A new online store of rare photographs shows London between the wars from the air, its Victorian buildings of white Portland stone blackened by sooty smoke.
Perhaps that wasn’t something Dickens had in mind when he wrote about London, but there’s truth in it; the city has a side that’s disreputable and rebellious, so of course it appeals to the youthful, the very people who kick-start new ideas into the city. Much has been written of London as a city of rebels, from Roaring Boys to Punks, but there’s a general tenor of pushback that’s always present; When the Lord Mayor banned the drinking of alcohol on the underground, students immediately started serving wine at dinner parties held in the train carriages.
I’m surprised by how many seniors live in London, renting flats after their children have grown, spending the days at theatres, museums and galleries. Because I work at home, I go to such places mid-week rather than face the crush of the weekends, and you see a completely different cross-section of the city at such times.
But London is also the home of the nefarious; more than two centuries of celebrated murderers have had their stories endlessly retold, from the misidentified assailants in the Ratcliffe Highway killings to the bizarre comic tragedy of Dr Crippen and Belle Elmore.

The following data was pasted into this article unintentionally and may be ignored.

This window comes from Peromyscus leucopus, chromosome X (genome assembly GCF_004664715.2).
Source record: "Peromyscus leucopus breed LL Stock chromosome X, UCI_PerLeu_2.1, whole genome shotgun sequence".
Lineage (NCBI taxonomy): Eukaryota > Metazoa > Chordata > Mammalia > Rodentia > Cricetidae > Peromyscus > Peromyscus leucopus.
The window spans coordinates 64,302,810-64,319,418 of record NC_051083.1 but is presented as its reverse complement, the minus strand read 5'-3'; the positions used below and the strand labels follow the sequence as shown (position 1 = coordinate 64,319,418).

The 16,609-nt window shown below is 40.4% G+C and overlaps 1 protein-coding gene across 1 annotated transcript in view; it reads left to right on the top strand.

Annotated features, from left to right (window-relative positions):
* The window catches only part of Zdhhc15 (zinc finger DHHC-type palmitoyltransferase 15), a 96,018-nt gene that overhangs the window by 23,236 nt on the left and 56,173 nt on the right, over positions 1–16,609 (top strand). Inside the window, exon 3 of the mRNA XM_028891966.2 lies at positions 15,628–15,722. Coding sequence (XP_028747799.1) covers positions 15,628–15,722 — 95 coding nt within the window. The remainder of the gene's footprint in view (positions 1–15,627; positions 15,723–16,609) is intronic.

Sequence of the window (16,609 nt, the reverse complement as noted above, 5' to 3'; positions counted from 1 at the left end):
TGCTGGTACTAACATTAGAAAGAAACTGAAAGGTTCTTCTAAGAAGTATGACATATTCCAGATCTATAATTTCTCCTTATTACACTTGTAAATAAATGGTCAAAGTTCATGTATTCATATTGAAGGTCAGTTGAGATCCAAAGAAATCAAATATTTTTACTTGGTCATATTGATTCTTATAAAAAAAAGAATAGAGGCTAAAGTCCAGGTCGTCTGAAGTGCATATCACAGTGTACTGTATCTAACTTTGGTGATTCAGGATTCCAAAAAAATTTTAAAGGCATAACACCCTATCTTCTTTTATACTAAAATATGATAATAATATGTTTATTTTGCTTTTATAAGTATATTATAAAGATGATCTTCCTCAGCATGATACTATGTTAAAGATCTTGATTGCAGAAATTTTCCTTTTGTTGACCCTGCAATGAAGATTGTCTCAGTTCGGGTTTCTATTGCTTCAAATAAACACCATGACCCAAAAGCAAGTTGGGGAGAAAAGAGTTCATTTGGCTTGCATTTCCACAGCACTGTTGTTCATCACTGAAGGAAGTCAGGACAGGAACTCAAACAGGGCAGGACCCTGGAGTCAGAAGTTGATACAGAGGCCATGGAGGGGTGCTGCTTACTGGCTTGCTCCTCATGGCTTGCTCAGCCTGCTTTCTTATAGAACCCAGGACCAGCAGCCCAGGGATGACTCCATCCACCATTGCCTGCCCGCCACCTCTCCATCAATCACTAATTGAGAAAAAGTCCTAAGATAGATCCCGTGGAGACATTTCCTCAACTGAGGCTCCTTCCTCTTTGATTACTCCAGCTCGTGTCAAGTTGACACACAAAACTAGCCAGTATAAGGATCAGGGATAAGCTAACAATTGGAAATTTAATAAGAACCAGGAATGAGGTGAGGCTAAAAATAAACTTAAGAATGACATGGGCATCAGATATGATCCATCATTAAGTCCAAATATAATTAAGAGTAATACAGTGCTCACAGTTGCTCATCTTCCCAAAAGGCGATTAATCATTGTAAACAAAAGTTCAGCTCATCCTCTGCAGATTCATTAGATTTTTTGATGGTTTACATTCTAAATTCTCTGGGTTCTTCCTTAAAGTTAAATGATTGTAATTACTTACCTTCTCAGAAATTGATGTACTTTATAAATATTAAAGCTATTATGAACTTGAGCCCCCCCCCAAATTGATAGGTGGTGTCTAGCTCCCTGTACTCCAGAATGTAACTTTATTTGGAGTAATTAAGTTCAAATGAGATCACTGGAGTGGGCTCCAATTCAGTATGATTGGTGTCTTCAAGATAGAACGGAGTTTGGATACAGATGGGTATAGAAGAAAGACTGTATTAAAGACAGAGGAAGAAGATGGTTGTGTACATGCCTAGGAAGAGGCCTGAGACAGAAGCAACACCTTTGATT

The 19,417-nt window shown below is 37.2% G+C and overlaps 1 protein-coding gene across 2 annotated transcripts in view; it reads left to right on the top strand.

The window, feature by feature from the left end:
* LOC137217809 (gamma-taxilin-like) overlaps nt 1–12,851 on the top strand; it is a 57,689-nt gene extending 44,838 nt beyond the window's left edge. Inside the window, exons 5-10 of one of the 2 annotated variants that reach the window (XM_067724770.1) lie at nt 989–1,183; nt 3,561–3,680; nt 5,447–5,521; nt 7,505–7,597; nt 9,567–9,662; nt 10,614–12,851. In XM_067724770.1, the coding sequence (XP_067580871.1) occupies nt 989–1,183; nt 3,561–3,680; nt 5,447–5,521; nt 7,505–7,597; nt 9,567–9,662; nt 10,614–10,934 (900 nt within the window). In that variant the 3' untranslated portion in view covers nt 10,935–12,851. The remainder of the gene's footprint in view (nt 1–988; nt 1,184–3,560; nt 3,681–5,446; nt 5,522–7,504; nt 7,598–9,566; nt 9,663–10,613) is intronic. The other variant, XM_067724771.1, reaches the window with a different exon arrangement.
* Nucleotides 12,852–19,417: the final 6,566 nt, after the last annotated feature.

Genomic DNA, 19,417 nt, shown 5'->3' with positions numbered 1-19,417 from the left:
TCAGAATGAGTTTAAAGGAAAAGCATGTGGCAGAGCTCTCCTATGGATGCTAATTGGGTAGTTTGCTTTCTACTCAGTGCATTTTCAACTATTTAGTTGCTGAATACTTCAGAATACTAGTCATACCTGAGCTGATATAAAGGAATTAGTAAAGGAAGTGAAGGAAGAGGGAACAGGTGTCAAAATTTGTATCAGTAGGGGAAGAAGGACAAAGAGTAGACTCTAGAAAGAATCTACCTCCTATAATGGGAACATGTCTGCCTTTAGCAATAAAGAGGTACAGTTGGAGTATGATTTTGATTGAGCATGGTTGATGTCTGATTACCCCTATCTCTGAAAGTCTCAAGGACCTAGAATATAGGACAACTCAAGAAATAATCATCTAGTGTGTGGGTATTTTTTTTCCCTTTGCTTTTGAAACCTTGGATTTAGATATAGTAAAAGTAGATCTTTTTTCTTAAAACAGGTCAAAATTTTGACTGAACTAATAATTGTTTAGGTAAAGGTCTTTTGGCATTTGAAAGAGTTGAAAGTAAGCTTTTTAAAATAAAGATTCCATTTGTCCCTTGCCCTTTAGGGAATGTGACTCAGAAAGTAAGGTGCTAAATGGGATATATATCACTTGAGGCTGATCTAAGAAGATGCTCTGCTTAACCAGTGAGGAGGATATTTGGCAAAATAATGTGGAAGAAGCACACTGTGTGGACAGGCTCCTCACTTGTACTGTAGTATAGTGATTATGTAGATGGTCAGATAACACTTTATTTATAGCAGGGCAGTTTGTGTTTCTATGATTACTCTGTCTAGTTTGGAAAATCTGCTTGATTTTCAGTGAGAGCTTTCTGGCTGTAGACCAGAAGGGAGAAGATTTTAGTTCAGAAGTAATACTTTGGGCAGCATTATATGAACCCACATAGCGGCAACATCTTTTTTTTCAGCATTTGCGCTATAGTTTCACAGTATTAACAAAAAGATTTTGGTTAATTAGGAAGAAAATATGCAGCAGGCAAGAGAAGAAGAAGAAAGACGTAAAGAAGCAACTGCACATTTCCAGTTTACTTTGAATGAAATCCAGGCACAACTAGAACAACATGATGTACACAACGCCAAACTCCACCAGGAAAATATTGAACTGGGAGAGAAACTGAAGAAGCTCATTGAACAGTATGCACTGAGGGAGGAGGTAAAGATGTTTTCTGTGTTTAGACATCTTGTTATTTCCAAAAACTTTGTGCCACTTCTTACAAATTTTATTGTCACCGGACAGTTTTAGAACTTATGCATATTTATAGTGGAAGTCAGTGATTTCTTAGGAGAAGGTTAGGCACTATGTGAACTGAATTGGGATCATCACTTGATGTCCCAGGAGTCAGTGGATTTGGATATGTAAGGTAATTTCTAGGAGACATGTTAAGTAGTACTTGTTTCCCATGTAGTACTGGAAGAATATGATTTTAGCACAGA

Even though the city is now clean and bright, the low light remains. How can it not be fertile ground for the creation of dark tales? Everyone has set macabre stories in London, it seems, and the best are ones that have learned Dicken’s greatest writing secret; that if you create indelible characters the stories fall into place.
As Harry Potter hits 15, it’s obvious that the magical schoolboy fits this pattern. Who remembers the plots, which are really a bit of a mess? The characters and situations are what’s important.
In my head there’s another London where every fictional character from every London book and film lives, so that Mrs Wilberforce still looks after her ladykillers in King’s Cross, Alfred Pendlebury makes his bogus paperweights in Lavender Hill and Steptoe and son bicker in their gothic junkyard in Shepherd’s Bush. Here, too, live Shaun of the Dead and the murderer in Graham Greene’s ‘A Little Place Off The Edgware Road’.
In the 150-plus tales of the macabre I’ve written, over half of them take place in the streets and houses of London. The stories were inspired by the shadowy, serpentine plots of Dickens and the gaslit grimness of Conan Doyle, by Saki and Orton and ‘The Avengers’, blurred with a thousand other elliptical influences born of rain and smoke and dimly perceived sunlight.